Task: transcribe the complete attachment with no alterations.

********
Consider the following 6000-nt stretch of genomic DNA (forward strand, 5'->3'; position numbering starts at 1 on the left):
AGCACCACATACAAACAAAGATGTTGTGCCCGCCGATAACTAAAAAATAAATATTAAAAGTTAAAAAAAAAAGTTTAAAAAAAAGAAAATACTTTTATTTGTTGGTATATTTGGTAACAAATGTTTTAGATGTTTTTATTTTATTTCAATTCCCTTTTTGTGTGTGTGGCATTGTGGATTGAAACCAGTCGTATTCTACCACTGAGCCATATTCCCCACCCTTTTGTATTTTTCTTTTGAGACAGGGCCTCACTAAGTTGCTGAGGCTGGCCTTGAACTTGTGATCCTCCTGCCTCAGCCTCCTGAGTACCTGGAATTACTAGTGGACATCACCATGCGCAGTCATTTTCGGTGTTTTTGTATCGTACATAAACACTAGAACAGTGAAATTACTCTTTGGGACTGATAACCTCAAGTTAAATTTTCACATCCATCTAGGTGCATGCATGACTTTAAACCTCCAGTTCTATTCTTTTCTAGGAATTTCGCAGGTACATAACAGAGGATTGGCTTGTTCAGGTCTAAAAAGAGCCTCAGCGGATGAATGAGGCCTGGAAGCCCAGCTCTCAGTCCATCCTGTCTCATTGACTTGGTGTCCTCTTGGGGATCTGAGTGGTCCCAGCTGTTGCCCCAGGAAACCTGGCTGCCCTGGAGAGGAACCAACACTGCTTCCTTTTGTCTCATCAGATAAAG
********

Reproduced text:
Consider the following 6000-nt stretch of genomic DNA (forward strand, 5'->3'; position numbering starts at 1 on the left):
AGCACCACATACAAACAAAGATGTTGTGCCCGCCGATAACTAAAAAATAAATATTAAAAGTTAAAAAAAAAAGTTTAAAAAAAAGAAAATACTTTTATTTGTTGGTATATTTGGTAACAAATGTTTTAGATGTTTTTATTTTATTTCAATTCCCTTTTTGTGTGTGTGGCATTGTGGATTGAAACCAGTCGTATTCTACCACTGAGCCATATTCCCCACCCTTTTGTATTTTTCTTTTGAGACAGGGCCTCACTAAGTTGCTGAGGCTGGCCTTGAACTTGTGATCCTCCTGCCTCAGCCTCCTGAGTACCTGGAATTACTAGTGGACATCACCATGCGCAGTCATTTTCGGTGTTTTTGTATCGTACATAAACACTAGAACAGTGAAATTACTCTTTGGGACTGATAACCTCAAGTTAAATTTTCACATCCATCTAGGTGCATGCATGACTTTAAACCTCCAGTTCTATTCTTTTCTAGGAATTTCGCAGGTACATAACAGAGGATTGGCTTGTTCAGGTCTAAAAAGAGCCTCAGCGGATGAATGAGGCCTGGAAGCCCAGCTCTCAGTCCATCCTGTCTCATTGACTTGGTGTCCTCTTGGGGATCTGAGTGGTCCCAGCTGTTGCCCCAGGAAACCTGGCTGCCCTGGAGAGGAACCAACACTGCTTCCTTTTGTCTCATCAGATAAAG